Source : MINDEF/SGA/DMPA-ONACVG
The idea of transforming the Vercors Plateau into a “Trojan Horse for airborne commandos” came about in 1942. This was to ensure that the massif, located behind the enemy, would support an expected Allied landing in Provence. By June 1944, the Vercors responded to the general mobilisation order and the massif quickly became a symbolic military challenge for the enemy.
On 21 July 1944, through the “Bettina” operation, the German general Karl Pfaum enlisted over 15,000 men supported by an air wing. The massif was surrounded on all sides. The Luftwaffe dropped three waves of gliders over Vassieux and surrounding hamlets. The Resistance fighters were caught off guard.
After a week of fighting, the Vercors was on its knees. Over 600 Resistance fighters and a hundred Germans were killed. The civilian population paid a heavy price – 201 people were killed, 41 others were deported and 573 houses were destroyed. For all this suffering, on 4 August 1945, Vassieux-en-Vercors was named a ‘fellow Liberation city’ by decree. This rare honour has been awarded to four other French cities - Paris, Nantes, Grenoble and the Ile de Sein.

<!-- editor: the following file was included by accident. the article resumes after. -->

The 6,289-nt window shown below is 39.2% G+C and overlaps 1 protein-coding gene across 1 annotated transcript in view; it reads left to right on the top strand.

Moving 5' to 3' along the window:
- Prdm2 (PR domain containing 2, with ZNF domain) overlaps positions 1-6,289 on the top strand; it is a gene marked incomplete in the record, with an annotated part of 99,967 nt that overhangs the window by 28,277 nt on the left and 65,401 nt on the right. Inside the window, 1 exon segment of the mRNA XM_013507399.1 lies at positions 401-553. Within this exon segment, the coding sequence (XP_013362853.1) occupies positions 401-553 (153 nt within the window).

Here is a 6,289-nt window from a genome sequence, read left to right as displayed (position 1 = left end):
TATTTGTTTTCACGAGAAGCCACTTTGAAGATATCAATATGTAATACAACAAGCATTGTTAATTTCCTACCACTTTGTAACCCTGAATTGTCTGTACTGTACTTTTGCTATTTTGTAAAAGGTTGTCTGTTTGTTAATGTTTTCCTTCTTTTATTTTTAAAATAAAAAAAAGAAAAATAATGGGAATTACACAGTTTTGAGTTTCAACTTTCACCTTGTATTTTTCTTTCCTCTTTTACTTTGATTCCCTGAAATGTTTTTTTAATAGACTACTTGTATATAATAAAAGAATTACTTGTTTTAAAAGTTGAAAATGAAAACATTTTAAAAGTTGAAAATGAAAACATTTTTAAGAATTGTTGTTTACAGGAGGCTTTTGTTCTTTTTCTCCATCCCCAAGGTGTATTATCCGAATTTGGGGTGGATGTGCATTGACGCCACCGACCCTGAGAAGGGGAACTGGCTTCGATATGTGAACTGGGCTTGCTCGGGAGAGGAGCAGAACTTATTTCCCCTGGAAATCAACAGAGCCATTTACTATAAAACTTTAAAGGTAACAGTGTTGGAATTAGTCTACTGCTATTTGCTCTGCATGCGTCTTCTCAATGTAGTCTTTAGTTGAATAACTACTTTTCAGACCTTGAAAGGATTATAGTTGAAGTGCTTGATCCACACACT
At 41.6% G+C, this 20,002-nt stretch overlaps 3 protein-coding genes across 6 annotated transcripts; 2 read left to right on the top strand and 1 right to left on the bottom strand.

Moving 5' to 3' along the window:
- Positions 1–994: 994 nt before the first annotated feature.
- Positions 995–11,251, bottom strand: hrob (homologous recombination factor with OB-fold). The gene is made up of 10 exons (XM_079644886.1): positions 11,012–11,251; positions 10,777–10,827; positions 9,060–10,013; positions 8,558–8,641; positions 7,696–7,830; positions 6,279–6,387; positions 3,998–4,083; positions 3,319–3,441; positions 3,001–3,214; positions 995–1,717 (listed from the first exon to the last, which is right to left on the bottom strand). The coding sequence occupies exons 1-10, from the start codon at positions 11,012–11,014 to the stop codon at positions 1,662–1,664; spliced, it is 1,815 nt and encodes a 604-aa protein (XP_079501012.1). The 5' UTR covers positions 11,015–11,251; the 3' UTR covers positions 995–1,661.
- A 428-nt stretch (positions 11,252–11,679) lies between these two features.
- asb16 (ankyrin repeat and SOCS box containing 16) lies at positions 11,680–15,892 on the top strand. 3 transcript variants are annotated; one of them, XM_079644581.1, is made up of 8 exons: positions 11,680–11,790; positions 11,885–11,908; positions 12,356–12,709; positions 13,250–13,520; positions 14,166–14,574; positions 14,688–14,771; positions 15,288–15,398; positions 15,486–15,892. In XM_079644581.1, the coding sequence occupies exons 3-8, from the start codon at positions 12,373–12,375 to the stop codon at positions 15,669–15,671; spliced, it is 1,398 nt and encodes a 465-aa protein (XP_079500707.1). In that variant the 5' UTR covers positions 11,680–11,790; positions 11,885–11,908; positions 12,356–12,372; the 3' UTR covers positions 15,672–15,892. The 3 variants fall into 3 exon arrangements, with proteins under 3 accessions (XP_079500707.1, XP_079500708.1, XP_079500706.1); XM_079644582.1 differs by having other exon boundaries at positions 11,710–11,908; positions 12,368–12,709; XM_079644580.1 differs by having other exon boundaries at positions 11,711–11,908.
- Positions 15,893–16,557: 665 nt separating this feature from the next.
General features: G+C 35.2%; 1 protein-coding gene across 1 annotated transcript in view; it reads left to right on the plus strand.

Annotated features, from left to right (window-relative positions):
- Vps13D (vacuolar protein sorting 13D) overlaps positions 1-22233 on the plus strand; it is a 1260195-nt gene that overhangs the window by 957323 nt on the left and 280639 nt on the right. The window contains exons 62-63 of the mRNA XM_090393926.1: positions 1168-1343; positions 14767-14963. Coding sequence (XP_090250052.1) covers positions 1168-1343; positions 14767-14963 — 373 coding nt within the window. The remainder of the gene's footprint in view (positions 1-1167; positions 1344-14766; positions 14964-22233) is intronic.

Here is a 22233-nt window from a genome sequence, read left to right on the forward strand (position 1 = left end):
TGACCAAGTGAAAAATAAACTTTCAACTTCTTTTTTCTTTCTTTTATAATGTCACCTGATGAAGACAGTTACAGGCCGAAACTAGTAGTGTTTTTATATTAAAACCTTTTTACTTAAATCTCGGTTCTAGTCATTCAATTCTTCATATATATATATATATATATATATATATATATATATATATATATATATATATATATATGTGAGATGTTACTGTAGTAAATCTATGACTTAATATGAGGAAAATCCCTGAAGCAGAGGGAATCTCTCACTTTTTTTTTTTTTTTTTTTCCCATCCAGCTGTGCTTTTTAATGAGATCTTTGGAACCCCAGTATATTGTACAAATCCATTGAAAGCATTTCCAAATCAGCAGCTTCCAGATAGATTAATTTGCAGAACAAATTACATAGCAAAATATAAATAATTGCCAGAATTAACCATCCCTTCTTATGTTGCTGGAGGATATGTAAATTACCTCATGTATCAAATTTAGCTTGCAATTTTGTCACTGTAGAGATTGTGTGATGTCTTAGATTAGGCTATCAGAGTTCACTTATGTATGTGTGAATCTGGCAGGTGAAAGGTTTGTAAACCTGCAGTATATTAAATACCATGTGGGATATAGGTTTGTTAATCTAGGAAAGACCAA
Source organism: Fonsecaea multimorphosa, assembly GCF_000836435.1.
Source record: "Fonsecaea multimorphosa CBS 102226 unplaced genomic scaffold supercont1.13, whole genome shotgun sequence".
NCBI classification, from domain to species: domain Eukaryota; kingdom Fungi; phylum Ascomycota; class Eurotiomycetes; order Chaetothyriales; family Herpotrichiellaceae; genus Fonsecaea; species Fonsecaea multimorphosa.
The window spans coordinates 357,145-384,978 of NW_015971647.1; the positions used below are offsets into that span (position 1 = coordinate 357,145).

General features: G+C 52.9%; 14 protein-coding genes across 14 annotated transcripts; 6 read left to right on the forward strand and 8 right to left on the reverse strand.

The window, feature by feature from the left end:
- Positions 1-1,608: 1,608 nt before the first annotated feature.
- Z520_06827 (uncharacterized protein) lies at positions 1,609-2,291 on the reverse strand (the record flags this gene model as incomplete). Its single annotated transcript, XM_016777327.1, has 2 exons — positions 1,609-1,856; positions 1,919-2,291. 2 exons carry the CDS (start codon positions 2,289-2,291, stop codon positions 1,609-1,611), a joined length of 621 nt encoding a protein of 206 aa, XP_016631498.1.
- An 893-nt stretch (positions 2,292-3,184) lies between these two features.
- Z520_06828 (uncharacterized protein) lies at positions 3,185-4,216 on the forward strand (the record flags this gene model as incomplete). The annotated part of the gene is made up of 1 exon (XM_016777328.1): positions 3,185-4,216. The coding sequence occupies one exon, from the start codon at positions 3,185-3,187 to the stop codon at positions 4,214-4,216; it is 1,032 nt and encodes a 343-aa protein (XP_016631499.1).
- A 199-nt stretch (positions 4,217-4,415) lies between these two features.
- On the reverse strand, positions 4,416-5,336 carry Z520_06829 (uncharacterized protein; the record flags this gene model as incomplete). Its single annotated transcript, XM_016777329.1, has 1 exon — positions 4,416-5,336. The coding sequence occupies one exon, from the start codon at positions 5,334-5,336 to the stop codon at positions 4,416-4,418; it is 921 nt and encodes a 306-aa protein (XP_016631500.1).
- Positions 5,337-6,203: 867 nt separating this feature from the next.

The Vassieux-en-Vercors National Cemetery is home to the graves of 187 Resistance fighters and civilians who died for France during the fighting that took place on the Vercors plateau in July 1944.
This cemetery was built in 1948 on the initiative of the Vercors National Society of Pioneers and Veterans, and holds the bodies of battle victims from 1944 that were buried in a temporary cemetery located in Pouyettes, to the north of the village of Vassieux. The cemetery is State property and is home to 187 individual graves where 80 Resistance fighters, 58 Vassieux locals and 49 unidentified bodies are buried.
Outside the cemetery, there are the metal structures of two types of gliders used by the Luftwaffe – a DFS 230 and a 242 Gotha.
Next to the cemetery, a Memorial Hall preserves the memory of all victims of the Vercors where a plaque shows that the body of Sergeant Raymond Anne, a Resistance fighter from Vassieux, lies in the crypt of Mont-Valérien. He was considered a true symbol of the sacrifice of all deaths of French Resistance fighters.
Nearby, the Vassieux-en-Vercors Museum of the Resistance and the memorial of the Resistance in Col de la Chau, provide insight into the events that took place during World War II in the Vercors region.
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